Rheumatoid factor (RF) is an antibody, which is a protein in the body. The majority of patients with rheumatoid arthritis will have a positive RF test. Less than one-fourth of rheumatoid arthritis patients will not test positive for RF. This type of test is called seronegative. The opposite can also occur: people may have a positive RF test even when they do not have rheumatoid arthritis.
Anti-cyclic citrullinated peptide antibody (anti-CCP) is a type of blood test that doctors use to diagnose rheumatoid arthritis. Most doctors will conduct an anti-CCP antibody test in conjunction with a rheumatoid factor test in order to obtain more conclusive and precise results.
Anti-citrullinated protein/peptide antibodies are antibodies, like RF, that are present in patients with rheumatoid arthritis.
This test is effective in diagnosing rheumatoid arthritis patients who do not test positive for RF.
A doctor will conduct a variety of additional blood tests when diagnosing rheumatoid arthritis. The main reason is that a variety of underlying conditions can produce rheumatoid arthritis symptoms. The doctor will check your renal function, liver enzymes, ferritin, and immune system. The doctor will pay particular attention to tests that indicate the presence of lupus, liver damage, hemochromatosis, Still's Disease, and Sjögren's syndrome.
Doctors perform synovial fluid analyses to diagnose the reason for joint inflammation, pain, swelling, and fluid. This type of test can help diagnose rheumatoid arthritis and rule out other inflammatory conditions that produce similar symptoms. This type of test can diagnose crystal formation, gout, lupus, osteoarthritis, and erythematosus.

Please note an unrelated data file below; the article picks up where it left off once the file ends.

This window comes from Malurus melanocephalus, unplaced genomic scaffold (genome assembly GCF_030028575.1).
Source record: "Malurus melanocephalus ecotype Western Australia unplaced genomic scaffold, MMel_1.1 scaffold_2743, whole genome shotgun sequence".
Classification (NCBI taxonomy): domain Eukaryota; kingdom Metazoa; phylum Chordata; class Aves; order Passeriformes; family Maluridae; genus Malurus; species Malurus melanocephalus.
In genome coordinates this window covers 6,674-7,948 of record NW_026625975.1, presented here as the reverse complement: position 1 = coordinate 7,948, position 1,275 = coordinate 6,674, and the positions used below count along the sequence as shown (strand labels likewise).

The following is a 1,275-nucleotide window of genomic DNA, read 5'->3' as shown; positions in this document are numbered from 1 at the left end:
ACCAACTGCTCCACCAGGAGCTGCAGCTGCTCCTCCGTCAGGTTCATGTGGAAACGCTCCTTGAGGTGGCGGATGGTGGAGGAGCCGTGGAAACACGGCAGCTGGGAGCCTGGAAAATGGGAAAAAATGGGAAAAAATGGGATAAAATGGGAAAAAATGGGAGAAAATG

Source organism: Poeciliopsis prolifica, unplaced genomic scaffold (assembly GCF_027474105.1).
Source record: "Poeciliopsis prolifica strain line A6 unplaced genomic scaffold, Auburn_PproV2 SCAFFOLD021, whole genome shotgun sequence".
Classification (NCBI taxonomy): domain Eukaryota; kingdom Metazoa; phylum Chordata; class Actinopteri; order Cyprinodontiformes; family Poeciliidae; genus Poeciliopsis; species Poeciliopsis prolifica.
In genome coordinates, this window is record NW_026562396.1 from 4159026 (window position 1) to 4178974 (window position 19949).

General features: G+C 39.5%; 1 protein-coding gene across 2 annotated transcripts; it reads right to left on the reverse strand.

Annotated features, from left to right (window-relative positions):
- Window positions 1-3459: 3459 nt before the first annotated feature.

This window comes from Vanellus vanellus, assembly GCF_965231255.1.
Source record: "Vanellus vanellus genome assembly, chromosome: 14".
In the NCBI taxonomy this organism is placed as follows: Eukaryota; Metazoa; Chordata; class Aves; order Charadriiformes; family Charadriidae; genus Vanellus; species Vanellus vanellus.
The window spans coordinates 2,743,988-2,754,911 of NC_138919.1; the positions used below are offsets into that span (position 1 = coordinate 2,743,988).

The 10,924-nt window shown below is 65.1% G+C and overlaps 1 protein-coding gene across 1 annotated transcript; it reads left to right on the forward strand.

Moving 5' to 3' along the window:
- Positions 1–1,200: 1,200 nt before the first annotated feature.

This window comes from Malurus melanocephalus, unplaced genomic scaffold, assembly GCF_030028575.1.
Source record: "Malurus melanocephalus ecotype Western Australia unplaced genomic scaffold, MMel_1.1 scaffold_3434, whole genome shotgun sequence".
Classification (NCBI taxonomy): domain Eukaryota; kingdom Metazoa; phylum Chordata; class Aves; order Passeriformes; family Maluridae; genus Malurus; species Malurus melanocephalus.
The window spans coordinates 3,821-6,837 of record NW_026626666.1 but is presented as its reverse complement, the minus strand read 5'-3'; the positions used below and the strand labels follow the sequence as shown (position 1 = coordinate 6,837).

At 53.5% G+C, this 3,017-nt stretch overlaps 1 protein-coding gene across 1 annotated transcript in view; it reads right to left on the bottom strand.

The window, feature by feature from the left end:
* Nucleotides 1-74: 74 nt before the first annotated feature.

Normally, joint fluid contains glucose, proteins, white blood cells, and red blood cells. In the presence of a degenerative condition, abnormalities will be evident. Normal synovial fluid is clear, viscous, with a slight beige color. An abnormality will cause the joint fluid to look less viscous, cloudy, or red if there is blood presence. Doctors might also choose to see whether glucose levels are high or low, or whether there are proteins that indicate a bacterial infection. High amounts of uric acid may be symptoms of gout, another type of arthritis.
CT, MRI, and X-ray scans indicate whether the joints and bones are degenerating. If you have been diagnosed with rheumatoid arthritis, you may need to undergo regular scans to make sure that your condition has not become severe. MRI scans can help detect whether the swelling has caused any neurological problems, such as a pinched nerve.
The American College of Rheumatology is an organization that specializes in rheumatoid arthritis research. More than two decades ago, the organization developed guidelines for diagnosing rheumatoid arthritis. A patient must meet at least four criteria to become diagnosed with rheumatoid arthritis:
Sometimes, rheumatoid arthritis can be difficult to diagnose, especially when similar conditions are possible. Conditions that are similar to rheumatoid arthritis include:
Based on your symptoms, a doctor may want to test for a variety of conditions at once using a blood test or joint fluid test. For diagnostic and treatment purposes, it is important that you maintain an accurate record of your symptoms. There are more than 100 different types of arthritis that can potentially cause similar symptoms to rheumatoid arthritis.
Your doctor will conduct tests based on your symptoms and medical history. In some situations, the doctor may need to conduct tests in order to assess what damage has already occurred. You may need additional heart and neurological tests to determine an effective and personalized treatment plan.